When Gene Siskel – Roger Ebert’s partner on the pioneering movie review show Siskel & Ebert at the Movies – was diagnosed with a terminal brain tumour in 1998, he decided to only tell his close family, keeping his friends and colleagues in the dark as to the severity of the illness. When Siskel died in 1999, Ebert vowed to live in the open and, when he himself became seriously ill, he reached outward, sharing his thoughts, hopes and fears with his readership in great detail. For Ebert, life itself took on a new meaning under the encroaching shadow of death. While Steve James’ Life Itself (2014) is ostensibly a documentary about Ebert’s life, it ultimately becomes a film about what we live for.
Painfully raw and moving footage of Ebert’s last days in the hospital, surrounded by his family, constitute the apex of James’ new outlook. The nakedness of the experience is often difficult to watch, but Ebert needs us as witnesses; it seems like the logical approach for a life lived for readers and movie watchers. After a lifetime writing about cinema, Ebert becomes the movie, and fittingly his final communion with us happens through a screen. It’s hard to overstate the poignancy of this. As death approaches, we sense the urgency of life; we cast away the details and ephemera, focusing instead on the man, those he loves and those who loved him in return. His determination is heart-wrenching; he is physically broken, but the totality of his experiences is embodied in his fragile frame.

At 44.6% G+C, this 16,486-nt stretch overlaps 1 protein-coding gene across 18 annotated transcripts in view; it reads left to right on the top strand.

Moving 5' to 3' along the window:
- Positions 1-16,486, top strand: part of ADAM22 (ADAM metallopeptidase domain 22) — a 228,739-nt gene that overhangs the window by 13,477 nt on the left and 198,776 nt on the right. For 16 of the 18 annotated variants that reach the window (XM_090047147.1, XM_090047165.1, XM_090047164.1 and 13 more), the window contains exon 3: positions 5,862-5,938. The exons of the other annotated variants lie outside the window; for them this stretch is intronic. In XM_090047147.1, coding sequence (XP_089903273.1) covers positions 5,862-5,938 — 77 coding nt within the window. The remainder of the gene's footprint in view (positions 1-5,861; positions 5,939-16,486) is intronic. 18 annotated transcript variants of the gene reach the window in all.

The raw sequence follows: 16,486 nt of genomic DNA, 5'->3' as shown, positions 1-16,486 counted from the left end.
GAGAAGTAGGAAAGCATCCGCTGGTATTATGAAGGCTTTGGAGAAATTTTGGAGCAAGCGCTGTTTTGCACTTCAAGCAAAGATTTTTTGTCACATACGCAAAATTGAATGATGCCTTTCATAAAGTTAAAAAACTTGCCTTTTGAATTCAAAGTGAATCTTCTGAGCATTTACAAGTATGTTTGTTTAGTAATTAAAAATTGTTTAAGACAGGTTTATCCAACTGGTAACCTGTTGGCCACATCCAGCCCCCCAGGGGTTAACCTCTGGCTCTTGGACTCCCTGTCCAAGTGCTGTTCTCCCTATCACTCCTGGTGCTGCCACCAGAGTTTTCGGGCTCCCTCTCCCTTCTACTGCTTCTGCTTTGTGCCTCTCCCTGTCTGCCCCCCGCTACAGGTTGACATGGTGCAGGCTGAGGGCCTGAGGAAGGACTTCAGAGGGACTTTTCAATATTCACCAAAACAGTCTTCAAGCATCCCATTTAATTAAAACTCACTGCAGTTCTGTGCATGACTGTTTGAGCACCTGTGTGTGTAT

The great difficulty for James is in reconciling these powerful sequences with the more traditional elements of a narrative documentary which, in this case, come from Ebert’s memoirs of the same name. The emotional tone of the hospital scenes essentially dictates James’ approach to the detail of Ebert’s story. Its uncritical hero-worshipping is completely understandable, but it betrays a cautiousness at the film’s heart that consequently underserves certain elements of the picture’s focus. Ebert was a great critic, but he wasn’t infallible. James could have still respected his memory while digging a little deeper and perhaps placing Ebert’s criticism through the decades in the context of the constantly shifting state of the art.
One of the great unexpected pleasures of Life Itself is the way it gently prompts viewers to consider their own relationship with film criticism today. In a Millennial culture built on ‘poptimism’ and a notable distrust of cynicism, we should take note of the importance Ebert placed on opinions and arguments as ways of judging your own relationship to a film. In discussion, debate and even conflict, we locate the heart of the art. Additionally, we are reminded of his great humanist view of cinema. “He did not get caught up in certain ideologies about what cinema should be”, says Martin Scorsese in the film. It’s a reminder for us to be open with this great art form. There is no ideology, just cinema and life itself.
Craig Williams | @CraigFilm